Rome’s burning… or rather, Rome’s presses are. Yet the emperors… or rather, editors… are fiddling with little things.
: After Rex Hammock and I said that the Times-Picayune and Nola.com should win a Pulitzer for their journalism, which happened to be distributed online and could not be distributed in print after Katrina, Mark Glaser did a good act of reporting and asked the Pulitzer committee about whether work online could win their prize.
Now before you read their reply, don’t you think their answer should have been: “Well, sure, if it’s great journalism, why should we care whether it’s on paper… especially these days. We want to encourage great journalism however it happens.” That’s what they should have said. Here’s what they said, as Glaser reports:
As for a possible Pulitzer, the board has considered online presentations as part of an entry for the Public Service Award before. In this case, however, it was print journalism posted online with the absence of a print newspaper due to the hurricane damage. Sig Gissler, administrator of the Pulitzers and a journalism professor at Columbia University, told me the Pulitzer board would have to consider any exceptions.
“As I understand it, the Times-Picayune, at some point, produced a paper as well as online coverage,” Gissler said via e-mail. “So, in theory, it could submit an entry reflecting both components. Under our rules, it is up to the Board to modify the rules or to make one-time exceptions to the rules. However, I do not want to speculate on what the Board may or may not do in a specific case. It meets again in November, its regular business meeting.”
Don’t you just want to take them by the shoulders and shake hard and shout in their faces: Wake up! Your audience is online and you’re not! You’re going to die with your audience! You are not serving the public where the public is! You’re fiddling with your rules and nobody but you gives a damn!
: Now see this story about a new youth product from The Associated Press. I’m not a big fan of youth products. I believe that readers are just readers and it’s condescending to target something to young people because — so the reasoning and self-fulfilling focus groups say — they allegedly like shorter stories and punchier stuff. No, they want to be informed like anyone! I’m not young (damnit) but I, too, don’t like long, overwritten stories. Anyway, in The Times story on the AP’s asap, as the product is called, this was a line that hit me:
They said asap would use the word “you” more in its articles but would maintain A.P. standards.
Arrrgh. So young people in droves will flock back to newspapers because they are addressed in the second-person. But they’ll be relieved that this doesn’t degrade AP standards. Arrgh again.
Now I don’t want to single out the good folks at the AP. The point is that this is the sort of thing I’ve heard in no end of endless meetings about about what publishers can do to get the elusive young person to read papers. I’ve heard executives earnestly believe that this kind of thing will make a difference.
But maybe they don’t want to read papers. Or maybe they don’t want to read our papers. Or maybe they don’t want to read what we have to say on paper. Maybe we need to break free of the medium and reinvent our relationship with the public and stop thinking of that public as them or you but instead as us.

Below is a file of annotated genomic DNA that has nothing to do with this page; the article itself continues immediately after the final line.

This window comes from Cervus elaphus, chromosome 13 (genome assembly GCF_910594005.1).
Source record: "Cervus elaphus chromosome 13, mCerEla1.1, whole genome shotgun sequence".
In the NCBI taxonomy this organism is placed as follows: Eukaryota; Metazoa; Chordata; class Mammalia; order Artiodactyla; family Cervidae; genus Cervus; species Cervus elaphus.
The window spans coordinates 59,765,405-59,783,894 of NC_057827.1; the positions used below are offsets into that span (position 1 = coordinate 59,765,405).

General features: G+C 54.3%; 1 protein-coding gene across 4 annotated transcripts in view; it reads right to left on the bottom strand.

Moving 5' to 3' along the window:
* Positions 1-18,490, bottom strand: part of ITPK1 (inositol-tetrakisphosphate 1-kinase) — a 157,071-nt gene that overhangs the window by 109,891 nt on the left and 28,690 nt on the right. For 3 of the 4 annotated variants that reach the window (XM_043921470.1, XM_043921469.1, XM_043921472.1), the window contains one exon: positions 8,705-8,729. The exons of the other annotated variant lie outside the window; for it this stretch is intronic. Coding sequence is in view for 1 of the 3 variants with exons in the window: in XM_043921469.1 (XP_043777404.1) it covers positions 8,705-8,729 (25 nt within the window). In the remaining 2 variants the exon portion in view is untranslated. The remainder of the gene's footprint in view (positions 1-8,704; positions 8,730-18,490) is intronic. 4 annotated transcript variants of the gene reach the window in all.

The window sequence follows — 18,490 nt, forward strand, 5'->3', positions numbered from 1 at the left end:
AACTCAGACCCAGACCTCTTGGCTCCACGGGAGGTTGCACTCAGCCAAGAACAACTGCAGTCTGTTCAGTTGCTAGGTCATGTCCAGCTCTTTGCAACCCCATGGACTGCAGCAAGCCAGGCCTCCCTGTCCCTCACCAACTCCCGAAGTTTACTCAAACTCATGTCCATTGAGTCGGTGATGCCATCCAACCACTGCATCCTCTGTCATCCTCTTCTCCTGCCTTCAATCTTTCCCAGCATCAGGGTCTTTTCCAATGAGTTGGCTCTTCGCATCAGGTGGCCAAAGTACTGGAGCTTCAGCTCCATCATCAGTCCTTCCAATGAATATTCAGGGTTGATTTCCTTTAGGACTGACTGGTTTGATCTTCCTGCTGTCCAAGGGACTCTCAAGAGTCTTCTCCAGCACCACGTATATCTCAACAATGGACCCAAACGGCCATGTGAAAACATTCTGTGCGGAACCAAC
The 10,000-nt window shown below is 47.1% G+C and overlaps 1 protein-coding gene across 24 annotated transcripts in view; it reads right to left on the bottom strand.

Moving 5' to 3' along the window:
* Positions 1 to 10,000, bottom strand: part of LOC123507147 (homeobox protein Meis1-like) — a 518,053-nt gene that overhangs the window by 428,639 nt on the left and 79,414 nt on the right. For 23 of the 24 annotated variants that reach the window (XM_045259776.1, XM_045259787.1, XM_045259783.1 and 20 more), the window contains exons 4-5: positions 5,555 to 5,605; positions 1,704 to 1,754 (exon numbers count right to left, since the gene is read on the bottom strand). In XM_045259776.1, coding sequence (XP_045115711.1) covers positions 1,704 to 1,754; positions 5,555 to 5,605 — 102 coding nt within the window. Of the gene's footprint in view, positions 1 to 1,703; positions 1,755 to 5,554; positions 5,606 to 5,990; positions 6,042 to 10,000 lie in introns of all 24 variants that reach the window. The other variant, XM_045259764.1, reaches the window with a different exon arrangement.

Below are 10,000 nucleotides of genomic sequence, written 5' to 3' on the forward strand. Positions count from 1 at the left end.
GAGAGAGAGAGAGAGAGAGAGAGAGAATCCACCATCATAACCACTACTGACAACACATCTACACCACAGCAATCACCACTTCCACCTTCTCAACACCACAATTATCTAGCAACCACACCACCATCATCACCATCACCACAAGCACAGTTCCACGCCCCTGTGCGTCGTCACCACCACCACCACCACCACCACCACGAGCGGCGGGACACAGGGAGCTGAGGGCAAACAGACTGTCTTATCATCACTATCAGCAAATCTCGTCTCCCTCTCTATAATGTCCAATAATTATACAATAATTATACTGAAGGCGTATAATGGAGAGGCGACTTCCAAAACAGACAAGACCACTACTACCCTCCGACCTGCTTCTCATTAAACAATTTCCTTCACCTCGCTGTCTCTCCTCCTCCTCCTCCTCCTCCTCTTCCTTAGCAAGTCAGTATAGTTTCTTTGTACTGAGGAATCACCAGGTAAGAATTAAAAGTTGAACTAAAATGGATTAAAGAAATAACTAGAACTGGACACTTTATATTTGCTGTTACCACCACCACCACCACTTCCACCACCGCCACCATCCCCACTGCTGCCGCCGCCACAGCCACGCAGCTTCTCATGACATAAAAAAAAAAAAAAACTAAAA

: Now see the BBC writing about The Guardian [full disclosure] switching from broadsheet to the smaller “Berliner” format, but not to the tabloid that the other British publishers embraced… and U.S. publishers are avoiding.
I recommended that the Jersey Journal switch to tabloid, something they’d thought about for years. The paper made the switch this spring. And it has been a success, from everything I’ve heard. Why shouldn’t every paper switch to a format that has proven to be a raging success — staunching a bit of the bloodflow of newspapers — elsewhere in the world? Because newspapers abhor change, even small change.
: And finally, see Jim Cramer says what I’ve been saying for a long time: There is no growth in newspapers (or, for that matter, any old media). Says Cramer:
Every time I think that my business is challenging, I think of what the newspapers face. The newspaper game, for the last decade, has been one of cost cuts and mergers. There’s been no growth in the business.
Now, with regulatory authorities frowning on any further mergers, with the cost cuts already in place to the point where you might just as well run Associated Press copy throughout if you make more job eliminations and with newsprint and delivery costs through the roof, a bleaker situation looks, alas, even more bleak than I thought.
Nobody controls costs as well as Knight-Ridder. But its negative announcement this morning reveals these newspapers as the ultimate value trap. They are losing on every line item. Now it’s auto classifieds; they are down big.
That can only be explained as a share-take by the Web, because last I looked, the auto companies were advertising up a storm.
These newspaper companies are in dire need of something, but, frankly, I don’t know what it is.
Break free of the shackles of your medium, that’s what I say. Recast your relationship with the public to enable more to gather and share news. Stop trying to own content or distribution and get back in the business of building trust. And stop taking baby steps. The baby steps are killing you.
: ONE MORE THING: What Tim says.
These days, when someone from a newspaper or a journalism school asks me to join a panel about the future of journalism or address the question of why a newspaper should have blogs, my inner response is a scream: You are slipping into irrelevance! You have an analog product in a digital world! You’re economic platform is dying! You must do something!